CANNOT WAIT CANNOT WAIT CANNOT WAIT. But wait we must. Even if it’s only a few more hours.
In the meantime, want to know how Greek mythology, Spartacus, Vietnam and reality TV inspired Suzanne Collins?
Found this interview with Collins in the Journal of Adolescent and Adult Literacy:
“Suzanne: The Hunger Games themselves, for example, were inspired by the story of Theseus, the mythical king of Athens, who slew the Minotaur, the horrible monster imprisoned in the Labyrinth, the gigantic maze designed by Daedalus. According to the myth, after subduing Athens militarily, King Minos of Crete accepted a peaceful settlement which included a regular tribute by which the Athenians would be reminded of their subjugation to Crete. Every nine years (when the full moon falls upon the equinox) seven Athenian boys and seven Athenian girls would be sent to Crete to be devoured by the Minotaur. As a young prince, the Athenian hero Theseus took the place of one of the young tributes, killed the Minotaur, and solved the puzzle of the maze…My 24 boys and girls who must fight to the death for the entertainment of the Capitol are also called “tributes,” like the Athenian youth, and after taking the place of her sister, Prim, who would surely have died, the story’s heroine, Katniss, joins the other tributes but is continuously defiant of the Capitol.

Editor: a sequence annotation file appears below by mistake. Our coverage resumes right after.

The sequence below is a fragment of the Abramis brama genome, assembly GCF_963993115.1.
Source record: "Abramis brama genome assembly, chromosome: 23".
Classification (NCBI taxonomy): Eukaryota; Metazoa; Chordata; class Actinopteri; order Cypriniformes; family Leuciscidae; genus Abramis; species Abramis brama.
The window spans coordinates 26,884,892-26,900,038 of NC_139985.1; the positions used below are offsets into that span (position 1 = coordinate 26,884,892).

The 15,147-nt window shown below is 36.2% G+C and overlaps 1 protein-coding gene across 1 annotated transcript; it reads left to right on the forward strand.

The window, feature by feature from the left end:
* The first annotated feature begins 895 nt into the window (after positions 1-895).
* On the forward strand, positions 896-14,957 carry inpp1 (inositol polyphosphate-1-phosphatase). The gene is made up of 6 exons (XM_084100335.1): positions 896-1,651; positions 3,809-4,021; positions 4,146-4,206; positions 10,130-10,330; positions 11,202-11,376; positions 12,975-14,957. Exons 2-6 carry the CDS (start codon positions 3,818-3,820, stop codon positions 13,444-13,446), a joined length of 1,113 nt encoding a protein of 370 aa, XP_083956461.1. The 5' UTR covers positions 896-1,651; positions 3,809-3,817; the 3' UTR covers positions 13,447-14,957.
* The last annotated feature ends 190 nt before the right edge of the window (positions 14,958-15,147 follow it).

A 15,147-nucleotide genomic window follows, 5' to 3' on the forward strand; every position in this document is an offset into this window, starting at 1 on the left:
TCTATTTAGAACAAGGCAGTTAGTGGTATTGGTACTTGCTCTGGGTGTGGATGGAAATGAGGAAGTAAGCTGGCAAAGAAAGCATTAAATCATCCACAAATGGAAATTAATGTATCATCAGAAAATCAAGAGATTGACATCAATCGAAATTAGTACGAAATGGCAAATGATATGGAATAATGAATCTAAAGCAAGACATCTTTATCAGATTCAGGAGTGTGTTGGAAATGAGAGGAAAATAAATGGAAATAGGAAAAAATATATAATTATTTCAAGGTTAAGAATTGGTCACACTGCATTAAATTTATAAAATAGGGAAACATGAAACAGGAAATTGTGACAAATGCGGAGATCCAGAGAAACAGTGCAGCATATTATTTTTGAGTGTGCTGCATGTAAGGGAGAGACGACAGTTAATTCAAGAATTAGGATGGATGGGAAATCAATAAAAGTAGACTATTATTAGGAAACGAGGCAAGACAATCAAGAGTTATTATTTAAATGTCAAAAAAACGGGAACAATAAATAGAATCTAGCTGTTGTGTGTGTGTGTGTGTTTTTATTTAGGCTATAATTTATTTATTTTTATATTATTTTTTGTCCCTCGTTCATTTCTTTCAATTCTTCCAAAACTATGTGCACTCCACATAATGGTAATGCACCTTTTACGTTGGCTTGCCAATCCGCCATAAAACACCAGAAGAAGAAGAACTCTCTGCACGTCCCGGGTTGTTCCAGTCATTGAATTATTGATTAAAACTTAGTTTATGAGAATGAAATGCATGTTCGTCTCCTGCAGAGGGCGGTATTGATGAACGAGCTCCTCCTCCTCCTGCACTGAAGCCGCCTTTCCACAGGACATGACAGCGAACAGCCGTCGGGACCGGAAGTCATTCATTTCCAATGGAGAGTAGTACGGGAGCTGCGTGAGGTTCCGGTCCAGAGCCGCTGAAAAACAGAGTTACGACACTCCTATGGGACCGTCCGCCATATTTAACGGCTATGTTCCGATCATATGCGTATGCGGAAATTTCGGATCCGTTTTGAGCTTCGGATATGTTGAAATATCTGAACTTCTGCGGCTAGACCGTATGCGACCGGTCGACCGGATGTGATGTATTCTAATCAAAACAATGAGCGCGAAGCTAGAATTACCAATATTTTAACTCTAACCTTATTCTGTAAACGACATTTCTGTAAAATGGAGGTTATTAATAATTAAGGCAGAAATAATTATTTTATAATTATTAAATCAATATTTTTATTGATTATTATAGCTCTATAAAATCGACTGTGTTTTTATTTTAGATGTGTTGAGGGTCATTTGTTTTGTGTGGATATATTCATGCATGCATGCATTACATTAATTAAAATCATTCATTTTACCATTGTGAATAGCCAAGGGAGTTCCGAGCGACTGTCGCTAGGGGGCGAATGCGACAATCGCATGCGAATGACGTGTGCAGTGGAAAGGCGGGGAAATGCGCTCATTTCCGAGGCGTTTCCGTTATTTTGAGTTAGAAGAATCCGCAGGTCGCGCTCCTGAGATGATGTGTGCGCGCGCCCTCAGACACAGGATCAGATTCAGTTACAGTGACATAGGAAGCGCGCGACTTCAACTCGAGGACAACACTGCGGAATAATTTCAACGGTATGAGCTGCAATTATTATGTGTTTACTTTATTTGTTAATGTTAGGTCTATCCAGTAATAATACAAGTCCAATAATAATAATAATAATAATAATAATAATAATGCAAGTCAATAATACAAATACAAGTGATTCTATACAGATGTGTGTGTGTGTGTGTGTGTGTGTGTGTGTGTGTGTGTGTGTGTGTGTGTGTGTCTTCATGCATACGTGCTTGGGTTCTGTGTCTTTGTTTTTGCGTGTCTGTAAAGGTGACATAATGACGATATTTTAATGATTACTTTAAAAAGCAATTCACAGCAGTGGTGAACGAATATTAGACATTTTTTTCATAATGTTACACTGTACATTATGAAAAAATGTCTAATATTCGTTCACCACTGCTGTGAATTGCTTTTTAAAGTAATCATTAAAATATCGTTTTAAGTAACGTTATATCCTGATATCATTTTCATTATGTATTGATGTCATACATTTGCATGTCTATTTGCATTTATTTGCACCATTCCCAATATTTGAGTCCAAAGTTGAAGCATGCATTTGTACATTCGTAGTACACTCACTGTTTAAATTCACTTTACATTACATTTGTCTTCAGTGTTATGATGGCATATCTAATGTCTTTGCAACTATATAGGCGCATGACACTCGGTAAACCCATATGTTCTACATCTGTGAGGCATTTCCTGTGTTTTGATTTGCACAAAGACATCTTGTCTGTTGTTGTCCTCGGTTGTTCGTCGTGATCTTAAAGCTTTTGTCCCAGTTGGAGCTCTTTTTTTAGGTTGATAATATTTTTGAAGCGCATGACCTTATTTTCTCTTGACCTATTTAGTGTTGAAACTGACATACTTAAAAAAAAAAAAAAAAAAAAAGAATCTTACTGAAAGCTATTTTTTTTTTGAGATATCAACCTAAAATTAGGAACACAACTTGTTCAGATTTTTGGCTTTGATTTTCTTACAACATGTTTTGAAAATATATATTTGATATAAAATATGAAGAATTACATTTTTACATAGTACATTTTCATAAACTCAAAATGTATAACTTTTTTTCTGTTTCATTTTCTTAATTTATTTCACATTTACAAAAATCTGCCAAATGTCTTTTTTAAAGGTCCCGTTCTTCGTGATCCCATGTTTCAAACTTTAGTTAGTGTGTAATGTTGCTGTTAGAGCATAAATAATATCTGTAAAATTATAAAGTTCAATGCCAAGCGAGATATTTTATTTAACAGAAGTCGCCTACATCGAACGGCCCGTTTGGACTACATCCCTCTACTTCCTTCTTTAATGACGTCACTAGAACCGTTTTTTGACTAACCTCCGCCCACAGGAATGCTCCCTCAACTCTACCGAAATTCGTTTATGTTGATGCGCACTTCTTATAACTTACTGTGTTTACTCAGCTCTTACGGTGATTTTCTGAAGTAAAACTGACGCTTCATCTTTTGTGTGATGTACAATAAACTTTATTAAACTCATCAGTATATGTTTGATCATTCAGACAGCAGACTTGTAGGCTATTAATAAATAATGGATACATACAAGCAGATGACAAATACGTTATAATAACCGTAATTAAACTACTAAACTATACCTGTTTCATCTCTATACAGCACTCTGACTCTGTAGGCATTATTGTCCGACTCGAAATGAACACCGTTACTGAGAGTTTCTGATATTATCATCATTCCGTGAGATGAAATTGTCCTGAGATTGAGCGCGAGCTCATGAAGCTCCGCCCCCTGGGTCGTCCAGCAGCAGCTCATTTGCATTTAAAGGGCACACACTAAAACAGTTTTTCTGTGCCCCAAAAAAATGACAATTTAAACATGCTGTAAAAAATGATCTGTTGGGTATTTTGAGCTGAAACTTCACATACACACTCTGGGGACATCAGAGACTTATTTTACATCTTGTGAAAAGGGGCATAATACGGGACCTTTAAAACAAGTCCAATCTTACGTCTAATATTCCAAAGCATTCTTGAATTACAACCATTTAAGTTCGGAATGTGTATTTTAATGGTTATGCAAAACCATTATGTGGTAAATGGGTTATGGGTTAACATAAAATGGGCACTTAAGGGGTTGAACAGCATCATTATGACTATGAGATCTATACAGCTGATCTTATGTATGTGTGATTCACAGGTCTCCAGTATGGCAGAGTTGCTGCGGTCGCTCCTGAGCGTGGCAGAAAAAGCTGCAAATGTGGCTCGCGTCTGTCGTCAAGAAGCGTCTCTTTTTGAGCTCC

I also drew upon one of my favorite movies, Spartacus, and the historical figure upon which the movie is based. Because Spartacus was a slave, he was never the direct subject of Roman writers, but his general story can be found in Plutarch’s work, The Life of Crassus… I found three things always present in the gladiator paradigm: (1) a ruthless government that (2) forces people to fight to the death and (3) uses these fights to the death as a form of popular entertainment.
The very moment when the idea came to me for The Hunger Games, however, happened one night when I was very tired and I was lying in bed channel surfing. I happened upon a reality program, recorded live, that pitted young people against each other for money. As I sleepily watched, the lines of reality started to blur for me, and the idea for the book emerged. Television news coverage of real events has played a very important role in my life. When our father was in Vietnam, our mother tried very hard to protect us from the television news, which at that time was much more graphic in illustrating the fate of our soldiers. Nevertheless, I saw it one day and was frightened and shocked to connect my father with this place, this war, where so many Americans were dying. I am fearful that today people see so many reality shows and dramas that when real news is on, its impact is completely lost on them.”